Slideshow | Workshop on biodiversity and ecosystem services in the Western Ghats: A rich repository of traditional indigenous culture worth documenting – Tamil Nadu

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Vital need to document the culture of indigenous people


The tangible and intangible culture of the indigenous people should be documented in print and visuals as they are gradually disappearing due to various factors said R Mathew, a noted ethno-musicologist while delivering the keynote address at a Discussion Workshop hosted by the UNESCO held here, and attended by more than 60 members from different Kaani communities of the Western Ghats. 
The keynote speaker revealed that the Intergovernmental Science-Policy Platform of Biodiversity Eco-system Services (IPBES) in association with the UNESCO is taking strenuous efforts to document the culture of the indigenous people throughout the globe.
He said that the Kaani indigenous community residing in the dense jungles of Kanyakumari at the tail-end of the Western Ghats had a rich repository of traditional indigenous culture. But owing to the present modernization, Westernization and communication revolution which had swept the traditional culture of the indigenous community, there was imminent possibility of the culture relegated to the background and become extinct in due course.
S S Davidson, Managing Trustee of Tribal Foundation, who organized the workshop said that the Kaani indigenous people had a host of traditional Indigenous Local Knowledge ( ILK ) to counter the present animal conflict using bamboo tools to chase out the animals that raid the agricultural crops. Apart from the tools, they had many other aspects of ILK in their life, which aim at sustainable forest conservation.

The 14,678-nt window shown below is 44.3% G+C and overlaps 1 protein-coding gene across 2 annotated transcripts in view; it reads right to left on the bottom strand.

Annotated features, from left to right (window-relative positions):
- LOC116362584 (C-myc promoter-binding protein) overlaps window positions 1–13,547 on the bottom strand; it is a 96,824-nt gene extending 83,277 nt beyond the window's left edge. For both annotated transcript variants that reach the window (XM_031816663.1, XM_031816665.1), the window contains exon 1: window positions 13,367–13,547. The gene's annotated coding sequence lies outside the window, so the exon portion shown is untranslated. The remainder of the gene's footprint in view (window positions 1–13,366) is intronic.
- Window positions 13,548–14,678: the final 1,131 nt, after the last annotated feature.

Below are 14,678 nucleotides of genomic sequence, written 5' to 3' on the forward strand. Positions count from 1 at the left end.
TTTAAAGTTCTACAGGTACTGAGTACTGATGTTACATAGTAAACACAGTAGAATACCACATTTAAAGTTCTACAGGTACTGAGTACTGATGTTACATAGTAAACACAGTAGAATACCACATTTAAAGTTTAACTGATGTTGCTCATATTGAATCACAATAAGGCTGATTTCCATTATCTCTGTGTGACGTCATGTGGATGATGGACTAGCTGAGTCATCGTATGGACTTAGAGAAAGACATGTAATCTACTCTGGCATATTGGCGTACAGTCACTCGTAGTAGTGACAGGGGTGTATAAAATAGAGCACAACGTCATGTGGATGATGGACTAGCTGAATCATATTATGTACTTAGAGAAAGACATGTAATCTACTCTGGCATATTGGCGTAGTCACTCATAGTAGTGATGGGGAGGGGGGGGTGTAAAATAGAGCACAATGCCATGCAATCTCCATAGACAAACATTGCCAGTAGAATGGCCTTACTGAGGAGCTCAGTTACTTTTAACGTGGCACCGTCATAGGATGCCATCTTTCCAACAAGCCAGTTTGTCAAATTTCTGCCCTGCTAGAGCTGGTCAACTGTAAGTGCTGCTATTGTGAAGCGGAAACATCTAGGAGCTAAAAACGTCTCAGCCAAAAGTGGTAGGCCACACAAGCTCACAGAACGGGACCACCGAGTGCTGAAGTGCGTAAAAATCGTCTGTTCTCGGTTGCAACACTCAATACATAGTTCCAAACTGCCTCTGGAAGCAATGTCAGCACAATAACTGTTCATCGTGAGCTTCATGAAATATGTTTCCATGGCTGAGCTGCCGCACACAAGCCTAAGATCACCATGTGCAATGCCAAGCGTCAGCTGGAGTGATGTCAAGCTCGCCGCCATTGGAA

The Kaani tribal community
He pointed out that the indigenous Kaani people had a strong respect and affinity with the wild animals that they conserve them, though the animals raid their crops. As fervent Animists, who are Nature worshippers, they never harm the animals, which is a positive driver in conservation ethics.
The existing status of the relevance of animal raids like elephants, sloth bear, sambar, mountain goat, deer, monkey and wild boar and the traditional ways to counter them were highlighted by power point presentation.
Participating in the Group Discussion, R Madhavan Kaani a senior clan leader said that, ‘owing to ecological imbalance, population of specific species as monkey, wild boar and sambar have proliferated in population, which destroy all the agricultural crops’.
C Appu Kaani another senior person of Cherukadathu-Kaani said that, ‘the dwindling population of the predator species as tiger, leopard, hyena and wild dogs have made a negative impact on forest ecology in increase of prey population and these need proper conservation’.
A PPt was presented by S S Davidson, on the Intergovernmental Science-Policy Platform on Biodiversity and Ecosystem Services (IPBES) which is the intergovernmental body which assesses the state of biodiversity and of the ecosystem services it provides to society from IPBES is placed under the auspices of four United Nations entities: UNEP, UNESCO, FAO and UNDP and administered by UNEP.
International collaboration
One thousand scientists from all over the world currently contribute to the work of IPBES on a voluntary basis. Peer review forms a key component of the work of IPBES to ensure that a range of views is reflected in its work, and that the work is complete to the highest scientific standards.
He said that the IPBES recognizes and respects the contribution of indigenous and local knowledge to the conservation and sustainable use of biodiversity and ecosystems.
It provide policy relevant information, but not policy-prescriptive advice, mindful of the respective mandates of the multilateral environmental agreements, and integrate capacity-building into all relevant aspects of its work according to priorities decided by the Plenary. The organization addresses terrestrial, marine and inland water biodiversity and ecosystem services and their interactions. It also recognizes the unique biodiversity and scientific knowledge thereof within and among regions and the need for the full and effective participation of developing countries.
Representatives of the Save the Western Ghats Movement and environmentalists participated in the workshop.

Source: photos and report courtesy S. Davidson © 1 September 2016

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